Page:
# Machine Learning

NUS SoC, 2016/2017, Semester I
Lecture Theatre 19 (LT 19) / 14:00-16:00

Last Updated: Monday, September 5 - Big correction from SGD to batch GD, added hint section and requirements for Python 3.x.
Tuesday, August 23 - Creation of page. Still not yet complete.

## Homework #1 » The Linear Model

In this homework assignment, you will be implementing logistic regression using batchstochastic gradient descent for binary classification. After implementing the programme, you will need to carry out a small set of experiments based on your working code. Complete the code in the template `hw1-1.ipynb` file provided. Make sure you document your code liberally using inline python comments (and Markdown cells where appropriate).

Update: Implement a fixed learning rate algorithm for logistic regression (LFD, page 97). Use the "batch" formulation of gradient descent (except where indicated), instead of the more efficient stochastic gradient descent (this is to assist with automated grading). Initialize the weight with a zero vector 0, a (column) vector of all 0's, similar to Tutorial 1. Name your defined function `lr` for doing one iteration of logistic regression. It should work similar to the `pla` function in Tutorial 1, where the original weights are input and updated weights output by running one iteration.

Use the cross-entropy error measure for minimization (this is "equivalent" to maximum likelihood estimation); pointwise, this is en(w) = ln (1 + e-ynwTxn).

Note that your code will also need to calculate Ein (for gradient calculation) and Eout (for evaluation on the testing set); so creating a function that can calculate the actual error rate is needed. In this problem, although we'll run it as regression problem, the outputs are real valued at +1 and -1 and is deemed as classification (think about the issues described in lecture with respect to using regression for classification). Thus, the out-of-sample error Eout is given by 0/1 loss. Your `lr` function also needs to take a learning rate variable, η (eta) as a parameter, which controls the step size.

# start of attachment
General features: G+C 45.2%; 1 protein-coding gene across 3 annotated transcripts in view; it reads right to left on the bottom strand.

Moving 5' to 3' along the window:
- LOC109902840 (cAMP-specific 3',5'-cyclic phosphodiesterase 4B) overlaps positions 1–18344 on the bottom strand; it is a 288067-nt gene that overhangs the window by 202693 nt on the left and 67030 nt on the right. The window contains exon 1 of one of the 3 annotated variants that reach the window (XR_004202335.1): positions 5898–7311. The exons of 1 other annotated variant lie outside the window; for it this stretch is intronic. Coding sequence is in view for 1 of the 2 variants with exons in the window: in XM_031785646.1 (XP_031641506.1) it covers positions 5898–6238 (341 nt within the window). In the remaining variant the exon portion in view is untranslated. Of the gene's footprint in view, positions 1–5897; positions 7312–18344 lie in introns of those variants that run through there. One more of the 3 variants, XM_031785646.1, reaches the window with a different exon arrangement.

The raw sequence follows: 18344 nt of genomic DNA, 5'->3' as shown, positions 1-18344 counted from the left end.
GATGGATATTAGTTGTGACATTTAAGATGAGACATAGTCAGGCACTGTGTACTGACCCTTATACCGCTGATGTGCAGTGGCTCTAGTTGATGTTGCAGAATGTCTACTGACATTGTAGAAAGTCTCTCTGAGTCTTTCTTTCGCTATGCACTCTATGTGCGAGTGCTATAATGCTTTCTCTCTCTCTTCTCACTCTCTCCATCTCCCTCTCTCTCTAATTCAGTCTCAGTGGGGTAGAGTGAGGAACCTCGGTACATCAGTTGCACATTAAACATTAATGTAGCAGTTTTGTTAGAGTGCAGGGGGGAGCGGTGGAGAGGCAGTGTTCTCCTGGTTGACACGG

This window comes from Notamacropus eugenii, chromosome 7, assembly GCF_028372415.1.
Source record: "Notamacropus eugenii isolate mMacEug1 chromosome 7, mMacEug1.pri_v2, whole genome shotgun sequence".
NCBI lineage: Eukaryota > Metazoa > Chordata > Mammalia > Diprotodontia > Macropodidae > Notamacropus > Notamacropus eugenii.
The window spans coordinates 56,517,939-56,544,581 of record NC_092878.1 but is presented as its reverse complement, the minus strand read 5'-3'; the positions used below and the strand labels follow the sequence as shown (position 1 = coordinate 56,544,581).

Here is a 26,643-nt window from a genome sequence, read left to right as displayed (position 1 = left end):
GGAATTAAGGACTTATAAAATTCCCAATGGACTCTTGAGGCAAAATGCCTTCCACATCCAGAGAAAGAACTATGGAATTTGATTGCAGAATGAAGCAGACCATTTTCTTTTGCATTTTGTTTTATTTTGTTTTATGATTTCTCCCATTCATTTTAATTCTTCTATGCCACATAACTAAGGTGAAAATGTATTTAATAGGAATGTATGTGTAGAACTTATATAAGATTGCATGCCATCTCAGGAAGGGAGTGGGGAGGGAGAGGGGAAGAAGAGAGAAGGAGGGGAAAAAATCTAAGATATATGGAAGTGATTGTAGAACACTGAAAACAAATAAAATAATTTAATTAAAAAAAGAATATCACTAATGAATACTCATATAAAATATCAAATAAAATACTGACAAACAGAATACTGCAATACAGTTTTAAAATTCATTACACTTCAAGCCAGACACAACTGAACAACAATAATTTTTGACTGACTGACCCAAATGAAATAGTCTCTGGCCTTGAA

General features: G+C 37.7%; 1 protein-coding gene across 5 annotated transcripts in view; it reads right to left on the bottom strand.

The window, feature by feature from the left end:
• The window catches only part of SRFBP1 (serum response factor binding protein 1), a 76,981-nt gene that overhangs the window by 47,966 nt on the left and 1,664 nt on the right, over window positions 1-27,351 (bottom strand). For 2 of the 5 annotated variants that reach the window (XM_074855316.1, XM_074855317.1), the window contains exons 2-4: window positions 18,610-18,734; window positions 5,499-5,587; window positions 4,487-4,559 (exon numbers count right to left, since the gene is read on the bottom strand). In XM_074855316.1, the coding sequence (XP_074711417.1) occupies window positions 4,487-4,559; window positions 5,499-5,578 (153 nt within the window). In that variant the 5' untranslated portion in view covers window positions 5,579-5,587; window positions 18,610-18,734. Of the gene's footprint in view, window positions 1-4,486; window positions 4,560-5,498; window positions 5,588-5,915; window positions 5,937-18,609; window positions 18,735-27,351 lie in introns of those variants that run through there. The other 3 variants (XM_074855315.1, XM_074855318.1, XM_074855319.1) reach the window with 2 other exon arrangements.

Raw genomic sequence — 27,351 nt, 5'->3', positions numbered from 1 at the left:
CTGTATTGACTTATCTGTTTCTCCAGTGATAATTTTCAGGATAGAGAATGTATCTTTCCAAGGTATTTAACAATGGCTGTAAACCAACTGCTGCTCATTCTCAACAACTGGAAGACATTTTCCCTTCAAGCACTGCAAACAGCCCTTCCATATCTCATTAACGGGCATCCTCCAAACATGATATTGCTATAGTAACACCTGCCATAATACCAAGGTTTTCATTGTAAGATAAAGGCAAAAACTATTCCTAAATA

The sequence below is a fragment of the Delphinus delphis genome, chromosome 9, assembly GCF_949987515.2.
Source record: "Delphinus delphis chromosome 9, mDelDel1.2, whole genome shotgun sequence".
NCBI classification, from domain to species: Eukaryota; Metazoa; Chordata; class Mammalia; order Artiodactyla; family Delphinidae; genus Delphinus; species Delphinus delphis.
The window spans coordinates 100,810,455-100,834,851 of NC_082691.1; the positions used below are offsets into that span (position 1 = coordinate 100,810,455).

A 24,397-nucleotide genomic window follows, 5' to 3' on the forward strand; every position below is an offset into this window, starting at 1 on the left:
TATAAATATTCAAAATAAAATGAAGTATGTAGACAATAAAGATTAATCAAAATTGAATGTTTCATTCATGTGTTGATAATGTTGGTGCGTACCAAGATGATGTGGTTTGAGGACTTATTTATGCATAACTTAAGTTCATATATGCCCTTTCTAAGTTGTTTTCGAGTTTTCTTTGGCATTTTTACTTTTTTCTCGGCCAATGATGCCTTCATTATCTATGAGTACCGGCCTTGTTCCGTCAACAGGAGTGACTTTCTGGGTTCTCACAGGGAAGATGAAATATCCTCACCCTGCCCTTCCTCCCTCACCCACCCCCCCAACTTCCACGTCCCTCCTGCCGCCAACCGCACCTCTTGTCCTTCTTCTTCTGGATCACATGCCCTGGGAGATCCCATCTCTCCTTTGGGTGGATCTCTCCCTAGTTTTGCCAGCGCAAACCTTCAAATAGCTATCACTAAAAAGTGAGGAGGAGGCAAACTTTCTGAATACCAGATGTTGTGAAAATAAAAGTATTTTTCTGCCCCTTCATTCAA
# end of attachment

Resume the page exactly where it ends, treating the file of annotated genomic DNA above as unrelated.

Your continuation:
After implementation, run the following experiments in different cells. In particular, pay attention to part (c) which may require you to rework part of your `lr` function to take a parameter that modifies its instance selection.

1. Update: Run the algorithm with η = 0.05 for T = 2333 rounds. Output the eventual weight vector as a list wT w and Eout.
2. Update: Run the algorithm with η = 0.005 for T = 2333 rounds. Output the eventual weight vector as a list wT w and Eout.
3. Update: Instead of using batch stochastic selection, use a deterministic version of gradient descent where we select and update weights on iterations based on a single point (like SGD), based on cycling through the data with restart, where i = 1, 2, 3, 4, 5, .. N, 1, 2, ... Output the eventual weight vector as a list wT w and Eout. For this part, re-run both the first two parts, a) and b).

Update: For a small amount of optional bonus marks (1 or 2; the assignment is worth 100 marks), you can also complete work to help show the visualization of your work on the training data. Note: This is more work that may not be commensurate to the amount of effort you need to do to accomplish the task. The below optional exercises only need to be done for part (a).

1. Update: Use the first two input dimensions variables and make a 2D plot of the data and separators at every 333th iteration. Start with a light line segment (20% gray; where 100% is black and 0% is white) for the first iteration and uniformly change the color to black as you reach the final Tth iteration. Do not worry about early convergence. This part is similar to the code in Tutorial 1. As the plot only shows two inputs of the twenty, it will not show any linear separation boundary.